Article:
The fight for police reform is heating up, and it’s hitting some nerves in the House of Representatives. On Wednesday, tempers flared during a House hearing on the matter, and it left Louisiana Congressman Cedric Richmond at odds with his Republican colleague Matt Gaetz.

During the gathering of the House Judiciary Committee, Richmond expressed his frustrations with GOP members of Congress who were attempting to dilute the bill backed by Democrats with amendments pertaining to far-left political movement Antifa and other irrelevant issues that didn’t speak to the heart of the Justice in Policing Act

Rep. Cedric Richmond speaks at House hearing
WASHINGTON, D.C. – JUNE 17: Representative Cedric Richmond, a Democrat from Louisiana, speaks during a markup on H.R. 7120, the Justice in Policing Act of 2020, on June 17, 2020, in Washington, D.C. The House bill would make it easier to prosecute and sue officers and would ban federal officers from using choke holds, bar racial profiling, end no-knock search warrants in drug cases, create a national registry for police violations, and require local police departments that get federal funds to conduct bias training. (Photo: Erin Scott-Pool via Getty Images)

“I’m offended and angry as hell,” Richmond said about Republicans’ efforts to thwart the measure. After which he warned his “good friends” on the other side of the aisle that “by the time I’m  finished, you will be clear that we are not good friends.”

“As a Black male who went to the fifth best public high school in the country, who was a victim of excessive force, who has a Black son, who has worries that you all don’t, and to my colleagues—especially the ones that keep introducing amendments that are a tangent and a distraction from what we’re talking about— you all are White males, you never lived in my shoes and you do not know what it’s like to be an African-American male,” he said.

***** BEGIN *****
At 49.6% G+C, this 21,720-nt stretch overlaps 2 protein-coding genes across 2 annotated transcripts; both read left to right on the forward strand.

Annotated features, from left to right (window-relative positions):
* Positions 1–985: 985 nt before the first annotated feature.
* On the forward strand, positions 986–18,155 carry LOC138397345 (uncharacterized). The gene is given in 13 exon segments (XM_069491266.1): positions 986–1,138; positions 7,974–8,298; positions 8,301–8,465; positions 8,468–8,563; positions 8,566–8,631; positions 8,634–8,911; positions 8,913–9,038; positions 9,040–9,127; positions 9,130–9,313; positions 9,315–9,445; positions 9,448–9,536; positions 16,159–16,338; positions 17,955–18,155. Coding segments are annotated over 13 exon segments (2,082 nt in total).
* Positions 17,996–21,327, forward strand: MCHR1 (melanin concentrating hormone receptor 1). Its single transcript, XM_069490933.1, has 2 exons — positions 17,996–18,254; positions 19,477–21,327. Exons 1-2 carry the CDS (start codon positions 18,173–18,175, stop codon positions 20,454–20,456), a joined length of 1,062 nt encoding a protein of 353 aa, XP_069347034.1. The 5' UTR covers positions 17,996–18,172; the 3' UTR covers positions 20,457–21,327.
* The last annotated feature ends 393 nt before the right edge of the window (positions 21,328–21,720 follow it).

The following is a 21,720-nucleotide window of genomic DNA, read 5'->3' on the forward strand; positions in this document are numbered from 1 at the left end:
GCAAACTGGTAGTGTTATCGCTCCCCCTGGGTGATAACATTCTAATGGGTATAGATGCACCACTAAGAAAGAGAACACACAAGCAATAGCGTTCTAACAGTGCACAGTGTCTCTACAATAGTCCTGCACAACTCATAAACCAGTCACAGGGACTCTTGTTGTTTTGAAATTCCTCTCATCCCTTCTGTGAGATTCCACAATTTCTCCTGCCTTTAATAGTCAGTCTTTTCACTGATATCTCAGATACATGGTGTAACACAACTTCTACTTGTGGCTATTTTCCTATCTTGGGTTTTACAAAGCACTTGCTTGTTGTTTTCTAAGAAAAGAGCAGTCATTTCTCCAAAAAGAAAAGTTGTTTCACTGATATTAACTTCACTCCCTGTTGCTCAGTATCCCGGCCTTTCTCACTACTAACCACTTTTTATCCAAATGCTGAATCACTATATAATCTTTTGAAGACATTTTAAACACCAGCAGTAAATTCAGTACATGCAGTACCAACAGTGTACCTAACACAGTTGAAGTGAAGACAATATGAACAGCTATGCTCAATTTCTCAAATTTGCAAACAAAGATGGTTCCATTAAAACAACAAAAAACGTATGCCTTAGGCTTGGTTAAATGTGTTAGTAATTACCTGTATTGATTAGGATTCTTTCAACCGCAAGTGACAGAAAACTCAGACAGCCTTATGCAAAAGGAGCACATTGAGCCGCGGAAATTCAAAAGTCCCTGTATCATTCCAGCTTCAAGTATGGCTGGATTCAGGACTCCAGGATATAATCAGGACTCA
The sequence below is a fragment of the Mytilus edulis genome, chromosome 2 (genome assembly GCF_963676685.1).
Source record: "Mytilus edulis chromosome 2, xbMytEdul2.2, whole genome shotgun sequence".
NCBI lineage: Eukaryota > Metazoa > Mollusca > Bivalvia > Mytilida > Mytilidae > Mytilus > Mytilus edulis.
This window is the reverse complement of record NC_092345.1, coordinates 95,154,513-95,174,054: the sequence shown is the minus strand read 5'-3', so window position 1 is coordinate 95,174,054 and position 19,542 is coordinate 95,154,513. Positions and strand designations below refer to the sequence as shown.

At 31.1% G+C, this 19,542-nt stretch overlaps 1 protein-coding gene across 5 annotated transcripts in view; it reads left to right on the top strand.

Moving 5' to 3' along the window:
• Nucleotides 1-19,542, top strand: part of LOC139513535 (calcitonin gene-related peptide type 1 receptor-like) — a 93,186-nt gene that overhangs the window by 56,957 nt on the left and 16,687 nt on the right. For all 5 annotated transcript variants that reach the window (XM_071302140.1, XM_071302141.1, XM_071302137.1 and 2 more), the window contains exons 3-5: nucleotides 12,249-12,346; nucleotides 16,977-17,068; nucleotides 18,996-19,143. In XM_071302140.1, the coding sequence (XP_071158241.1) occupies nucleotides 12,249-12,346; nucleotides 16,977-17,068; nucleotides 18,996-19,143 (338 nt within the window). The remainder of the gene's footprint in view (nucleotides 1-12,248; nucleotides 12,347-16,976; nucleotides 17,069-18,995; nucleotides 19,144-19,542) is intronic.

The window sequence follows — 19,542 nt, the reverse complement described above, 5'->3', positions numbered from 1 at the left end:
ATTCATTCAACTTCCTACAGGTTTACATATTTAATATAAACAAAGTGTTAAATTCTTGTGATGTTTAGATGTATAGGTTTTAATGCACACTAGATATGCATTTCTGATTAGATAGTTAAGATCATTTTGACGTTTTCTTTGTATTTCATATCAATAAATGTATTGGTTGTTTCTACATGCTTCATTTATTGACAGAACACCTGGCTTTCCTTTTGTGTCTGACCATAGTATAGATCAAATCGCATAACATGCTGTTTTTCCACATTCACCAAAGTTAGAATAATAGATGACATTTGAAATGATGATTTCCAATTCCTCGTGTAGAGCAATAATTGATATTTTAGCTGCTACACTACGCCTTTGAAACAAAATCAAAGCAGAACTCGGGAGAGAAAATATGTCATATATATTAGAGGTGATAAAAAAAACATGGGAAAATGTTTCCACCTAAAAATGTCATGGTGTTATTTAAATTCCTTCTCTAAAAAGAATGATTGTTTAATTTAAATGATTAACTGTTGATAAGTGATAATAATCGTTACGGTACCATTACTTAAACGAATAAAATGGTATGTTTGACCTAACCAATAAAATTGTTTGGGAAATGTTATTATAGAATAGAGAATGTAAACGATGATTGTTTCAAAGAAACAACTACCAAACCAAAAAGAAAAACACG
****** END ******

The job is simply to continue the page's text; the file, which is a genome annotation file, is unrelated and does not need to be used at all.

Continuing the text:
Richmond continued airing his grievances, adding, “All I’m saying is, if you are opposed to this legislation, let’s just have the vote, but please do not come in this committee room and make a mockery of the pain that exists in my community.”

For reasons unknown, Gaetz (R-FL) believed that a proper follow-up to Richmond’s impassioned plea was to ask the former CBC chair if he was suggesting that none of his Republican colleagues had Black sons. It was an obviously moot point that led Richmond to reclaim his time.

“It is not about the color of your kids,” Richmond argued, recentering the discussion around Black lives being taken at the hands of the police. “And if one of them happens to be your kid,” Richmond added, “I’m concerned about him too, and clearly I’m more concerned about him than you are.” 

The comments triggered Gaetz, who is unmarried and without children. He attempted to take Richmond on, yelling across the House floor, “You’re claiming you have more concern about my family than I do. Who in the hell do you think you are?”

Richmond, in the most unbothered of tones, responded to Gaetz’s theatrics by simply saying, “If the shoe fits… A kicked dog hollers,” before calmly asking, “Was that a nerve?”

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